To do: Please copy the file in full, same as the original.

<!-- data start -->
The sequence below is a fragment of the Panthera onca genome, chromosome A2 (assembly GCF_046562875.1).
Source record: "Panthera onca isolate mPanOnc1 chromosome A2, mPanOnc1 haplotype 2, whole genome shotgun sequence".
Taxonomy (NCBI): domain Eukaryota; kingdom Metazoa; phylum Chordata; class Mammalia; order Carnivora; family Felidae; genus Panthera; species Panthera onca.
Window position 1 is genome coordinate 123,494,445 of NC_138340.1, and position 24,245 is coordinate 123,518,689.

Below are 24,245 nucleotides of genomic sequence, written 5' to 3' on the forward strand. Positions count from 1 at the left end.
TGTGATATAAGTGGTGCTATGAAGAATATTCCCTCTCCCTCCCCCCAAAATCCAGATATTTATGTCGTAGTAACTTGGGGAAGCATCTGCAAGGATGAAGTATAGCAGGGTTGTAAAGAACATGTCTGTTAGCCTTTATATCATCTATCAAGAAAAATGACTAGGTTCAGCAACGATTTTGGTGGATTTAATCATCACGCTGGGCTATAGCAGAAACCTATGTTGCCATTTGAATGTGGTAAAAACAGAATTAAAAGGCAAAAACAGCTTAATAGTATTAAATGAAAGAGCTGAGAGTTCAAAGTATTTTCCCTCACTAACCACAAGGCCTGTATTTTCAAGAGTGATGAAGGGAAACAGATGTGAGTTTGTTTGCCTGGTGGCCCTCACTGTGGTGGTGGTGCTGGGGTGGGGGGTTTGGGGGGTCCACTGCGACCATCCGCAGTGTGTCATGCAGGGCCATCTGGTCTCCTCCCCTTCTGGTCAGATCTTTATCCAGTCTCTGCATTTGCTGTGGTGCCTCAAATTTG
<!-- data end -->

The sequence below is a fragment of the Panthera onca genome, chromosome A2 (assembly GCF_046562875.1).
Source record: "Panthera onca isolate mPanOnc1 chromosome A2, mPanOnc1 haplotype 2, whole genome shotgun sequence".
Taxonomy (NCBI): domain Eukaryota; kingdom Metazoa; phylum Chordata; class Mammalia; order Carnivora; family Felidae; genus Panthera; species Panthera onca.
Window position 1 is genome coordinate 123,494,445 of NC_138340.1, and position 24,245 is coordinate 123,518,689.

Below are 24,245 nucleotides of genomic sequence, written 5' to 3' on the forward strand. Positions count from 1 at the left end.
TGTGATATAAGTGGTGCTATGAAGAATATTCCCTCTCCCTCCCCCCAAAATCCAGATATTTATGTCGTAGTAACTTGGGGAAGCATCTGCAAGGATGAAGTATAGCAGGGTTGTAAAGAACATGTCTGTTAGCCTTTATATCATCTATCAAGAAAAATGACTAGGTTCAGCAACGATTTTGGTGGATTTAATCATCACGCTGGGCTATAGCAGAAACCTATGTTGCCATTTGAATGTGGTAAAAACAGAATTAAAAGGCAAAAACAGCTTAATAGTATTAAATGAAAGAGCTGAGAGTTCAAAGTATTTTCCCTCACTAACCACAAGGCCTGTATTTTCAAGAGTGATGAAGGGAAACAGATGTGAGTTTGTTTGCCTGGTGGCCCTCACTGTGGTGGTGGTGCTGGGGTGGGGGGTTTGGGGGGTCCACTGCGACCATCCGCAGTGTGTCATGCAGGGCCATCTGGTCTCCTCCCCTTCTGGTCAGATCTTTATCCAGTCTCTGCATTTGCTGTGGTGCCTCAAATTTG